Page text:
How to create an online store
“Nothing is more powerful than an idea whose time has come.
” Victor Hugo wrote that, and its message inspires me daily. Now it’s your turn to take that dream of yours and turn it into a viable business. LEGAL STRUCTURE Your new venture will need to be set up as a legal structure.Your business will be created under one of these basic forms:
a sole proprietorship, a partnership, or a corporation. Please consider carefully your needs and financial backing before you select the structure you want to register your company with. Most home-based businesses are sole proprietorships, but partnerships are not unheard of; full-out corporations are a little rarer.
Your structural decision will impact many areas of your business, including how your taxes are filed. Partnerships and corporations will require contracts and legal fees, negotiations between the parties, and a division of responsibility.
1- There are numerous
Web sites and books with information on starting a business and on which structure will work for your particular setup. By typing the keywords “small business” in your Web browser, you will find numerous sites to help you make this vital decision.
One Web site that many of my friends have used is Nolo Press, at www.nolopress.com. Download Choosing a Structure for Your Small Business.There is a $10 charge, which buys you a wealth of information.
2- The Small Business Start-up Guide by
Robert Sullivan is an excellent book for newbies in the work force. One of the many popular “Idiot” series books is The Complete Idiot’s Guide to Starting Your Own Business by Ed Paulson, which I highly recommend. Let’s take a look at these three structural choices: sole proprietor, partnership, or corporation.
3- SOLE PROPRIETOR
Most small businesses choose this form in part because it is the easiest and least expensive. It’s a good way to get your feet wet and grow your company before you decide to take on a partner or fly your flag under a corporate logo.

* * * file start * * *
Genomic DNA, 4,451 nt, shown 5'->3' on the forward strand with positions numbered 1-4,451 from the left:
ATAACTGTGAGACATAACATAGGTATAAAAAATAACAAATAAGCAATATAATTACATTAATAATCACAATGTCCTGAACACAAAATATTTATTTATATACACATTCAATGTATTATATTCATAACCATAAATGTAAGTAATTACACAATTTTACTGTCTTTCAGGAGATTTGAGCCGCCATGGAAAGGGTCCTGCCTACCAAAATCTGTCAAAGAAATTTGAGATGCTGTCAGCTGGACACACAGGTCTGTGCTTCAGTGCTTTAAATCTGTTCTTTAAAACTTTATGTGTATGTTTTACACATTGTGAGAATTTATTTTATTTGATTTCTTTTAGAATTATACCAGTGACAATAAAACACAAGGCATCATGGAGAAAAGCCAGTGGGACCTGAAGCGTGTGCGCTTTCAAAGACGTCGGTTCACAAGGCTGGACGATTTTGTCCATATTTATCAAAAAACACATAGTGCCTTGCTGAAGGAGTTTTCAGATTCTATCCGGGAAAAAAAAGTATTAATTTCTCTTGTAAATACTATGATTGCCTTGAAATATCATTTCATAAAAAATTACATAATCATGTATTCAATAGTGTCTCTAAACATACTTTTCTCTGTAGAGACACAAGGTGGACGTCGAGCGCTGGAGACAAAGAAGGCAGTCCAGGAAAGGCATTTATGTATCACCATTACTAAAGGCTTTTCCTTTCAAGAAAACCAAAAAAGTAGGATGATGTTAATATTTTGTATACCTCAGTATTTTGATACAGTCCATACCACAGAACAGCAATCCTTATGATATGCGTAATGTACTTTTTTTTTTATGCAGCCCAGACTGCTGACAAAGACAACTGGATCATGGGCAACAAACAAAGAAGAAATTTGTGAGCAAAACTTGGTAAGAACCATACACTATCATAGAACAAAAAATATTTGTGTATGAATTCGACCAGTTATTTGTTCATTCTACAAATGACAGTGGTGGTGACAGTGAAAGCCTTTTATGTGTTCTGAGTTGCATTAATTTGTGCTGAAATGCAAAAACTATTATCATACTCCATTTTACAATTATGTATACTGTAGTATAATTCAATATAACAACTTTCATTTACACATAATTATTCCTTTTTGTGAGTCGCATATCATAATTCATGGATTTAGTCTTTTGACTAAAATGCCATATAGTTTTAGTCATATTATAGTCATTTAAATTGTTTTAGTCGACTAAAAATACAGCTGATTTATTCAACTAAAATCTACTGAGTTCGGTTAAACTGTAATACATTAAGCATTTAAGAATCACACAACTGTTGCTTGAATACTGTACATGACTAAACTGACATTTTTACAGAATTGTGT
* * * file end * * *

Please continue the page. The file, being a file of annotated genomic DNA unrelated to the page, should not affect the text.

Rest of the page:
You are the only owner, and from a legal viewpoint and tax perspective there is no differentiation between you and the business. You will make all the decisions, bank all the profits, and accept all the congratulations.
4- On the flip side, you will incur all
The debt, handle disgruntled customers, and dodge the “I-told-you-so’s” if and when your venture fails. All your personal assets are on the line if the business fails, and creditors can attack your home, car, and large investments if it goes to court.
If you used your home as collateral for a business loan, it’s on the line. As a sole proprietor, you may hire employees to work for you, which could involve taking on workman’s compensation and unemployment insurance.
5- You may need to provide vehicle coverage
For employees as well if they are using their car for business purposes, such as deliveries, pickup, etc. I have always been a sole proprietor and have never had any problems.
Yes, health insurance is expensive when you are flying solo, and you will need to get permits and licenses, but these are trivial compared to the regulations that exist for forming a partnership or corporation.
6- I wanted the autonomy of being my own
Boss and setting things up the way I want them. I like having things orderly, and actually enjoyed the process of setting up my own shop and knowing I had crossed all the ts and dotted all the is. I’ve outsourced work to other freelance artists before and found myself frustrated.